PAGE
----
Trade and Industry Minister Rob Davies has gazetted the National Liquor Norms and Standards 2014, which came into effect on Friday.
The purpose of the norms and standards is to ensure that liquor regulation and practices are harmonised and that there is effective and uniform enforcement of liquor laws.
They also seek to reduce the socio-economic and other costs of alcohol abuse by reducing access to the availability of liquor, among others.
According to the norms and standards, the licensee manager or person dispensing liquor at the premises must take steps to ensure the verification of anyone under the age of 18 by requesting an identity document, passport or driver’s licence before liquor is sold.
The norms also state that alcohol must not be sold to any person who refuses to provide identification when asked to.
The gazetted norms and standards also state that the licensee must not sell liquor to a person who already appears intoxicated as this is an offence and repeat contravention would lead to the suspension or termination of the liquor licence.
Licensees may not sell liquor to a person who has slurred speech, has difficulty in walking straight, becomes physically violent or becomes loud, boisterous and disorderly.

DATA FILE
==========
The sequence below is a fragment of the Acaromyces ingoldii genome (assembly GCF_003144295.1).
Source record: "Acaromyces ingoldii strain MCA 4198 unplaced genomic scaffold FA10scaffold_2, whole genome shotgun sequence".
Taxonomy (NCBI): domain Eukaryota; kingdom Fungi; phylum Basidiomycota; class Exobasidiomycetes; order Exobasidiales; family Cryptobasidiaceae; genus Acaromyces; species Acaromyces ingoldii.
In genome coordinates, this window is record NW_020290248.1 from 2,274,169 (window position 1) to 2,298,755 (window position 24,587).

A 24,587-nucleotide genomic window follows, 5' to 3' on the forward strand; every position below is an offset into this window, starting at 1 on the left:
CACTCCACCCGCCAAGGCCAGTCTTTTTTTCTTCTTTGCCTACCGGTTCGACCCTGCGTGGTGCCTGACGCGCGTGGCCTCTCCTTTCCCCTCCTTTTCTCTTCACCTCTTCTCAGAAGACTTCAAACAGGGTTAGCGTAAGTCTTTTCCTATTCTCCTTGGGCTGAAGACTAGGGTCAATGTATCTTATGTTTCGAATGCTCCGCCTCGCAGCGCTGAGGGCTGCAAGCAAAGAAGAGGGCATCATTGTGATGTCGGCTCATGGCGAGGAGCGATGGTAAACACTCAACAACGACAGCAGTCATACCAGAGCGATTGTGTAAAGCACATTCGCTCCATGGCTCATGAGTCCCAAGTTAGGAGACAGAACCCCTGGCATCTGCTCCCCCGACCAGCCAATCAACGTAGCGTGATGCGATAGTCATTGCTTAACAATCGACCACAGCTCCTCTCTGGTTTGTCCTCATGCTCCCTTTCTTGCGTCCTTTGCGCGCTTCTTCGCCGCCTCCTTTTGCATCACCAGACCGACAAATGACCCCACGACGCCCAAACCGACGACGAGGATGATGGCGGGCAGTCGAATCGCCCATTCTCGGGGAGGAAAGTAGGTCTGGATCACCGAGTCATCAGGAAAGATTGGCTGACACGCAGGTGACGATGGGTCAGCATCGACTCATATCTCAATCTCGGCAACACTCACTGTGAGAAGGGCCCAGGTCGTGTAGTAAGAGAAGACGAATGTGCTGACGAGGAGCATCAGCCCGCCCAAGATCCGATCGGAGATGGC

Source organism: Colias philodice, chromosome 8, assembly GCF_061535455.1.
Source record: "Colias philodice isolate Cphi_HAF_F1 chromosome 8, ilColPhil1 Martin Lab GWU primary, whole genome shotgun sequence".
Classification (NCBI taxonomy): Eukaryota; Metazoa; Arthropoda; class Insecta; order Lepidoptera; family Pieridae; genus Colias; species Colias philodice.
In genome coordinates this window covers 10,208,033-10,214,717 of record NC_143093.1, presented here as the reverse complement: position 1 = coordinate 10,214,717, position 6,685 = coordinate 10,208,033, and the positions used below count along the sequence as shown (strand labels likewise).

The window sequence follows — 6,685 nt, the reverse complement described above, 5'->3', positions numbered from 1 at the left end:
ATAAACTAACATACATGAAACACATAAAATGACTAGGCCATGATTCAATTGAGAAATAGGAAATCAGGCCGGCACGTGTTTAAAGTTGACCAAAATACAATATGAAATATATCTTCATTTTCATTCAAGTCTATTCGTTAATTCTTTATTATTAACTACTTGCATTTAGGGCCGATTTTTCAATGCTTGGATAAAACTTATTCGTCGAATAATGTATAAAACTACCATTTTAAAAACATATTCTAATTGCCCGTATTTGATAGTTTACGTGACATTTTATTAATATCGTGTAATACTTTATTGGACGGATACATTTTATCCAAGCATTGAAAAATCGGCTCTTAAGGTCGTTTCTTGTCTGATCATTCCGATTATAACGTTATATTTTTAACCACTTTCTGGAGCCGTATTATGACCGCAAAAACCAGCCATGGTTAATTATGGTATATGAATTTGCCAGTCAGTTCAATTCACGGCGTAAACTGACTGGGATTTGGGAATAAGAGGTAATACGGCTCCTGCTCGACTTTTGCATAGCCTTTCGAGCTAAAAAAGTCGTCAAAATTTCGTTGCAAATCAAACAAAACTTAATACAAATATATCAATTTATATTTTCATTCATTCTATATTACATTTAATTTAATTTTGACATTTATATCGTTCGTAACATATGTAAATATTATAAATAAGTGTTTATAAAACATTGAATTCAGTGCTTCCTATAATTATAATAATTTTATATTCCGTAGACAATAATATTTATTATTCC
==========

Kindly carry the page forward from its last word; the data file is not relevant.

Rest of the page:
It also states that free drinking water (including tap water) must be made easily available at all on-consumption liquor outlets to patrons.
Additionally, all on-consumption outlets must provide ablution facilities for each gender and cater for people with disabilities at no additional cost.
The norms and the standards also state that free issue condoms must be easily available at the liquor premises at all times.
The licensee must also provide confirmation that the liquor premises to be licensed have complied with the basic safety and evacuation measures as prescribed by relevant legislation or municipal by-laws.
In addition to this, liquor premises should be weapon-free and the licensee must take all reasonable steps to ensure that the noise level from the liquor premises does not cause unacceptable disturbance or nuisance to neighbours.
Meanwhile a distribution license holder must keep records of all sales made and this must be in written or electronic form, while an off-consumption bottle store licence holder must keep a record for all sales of more than 25 litres to any unlicensed person. This must be in written or electronic form and must contain details such as full names and address of the purchaser and the kind and quantity of liquor supplied, among others.
All the sales records for distribution licence holders and off-consumption licence holders’ sales over the threshold of 25 litres must be kept for a period of five years from the date of sale. – SAnews.gov.za
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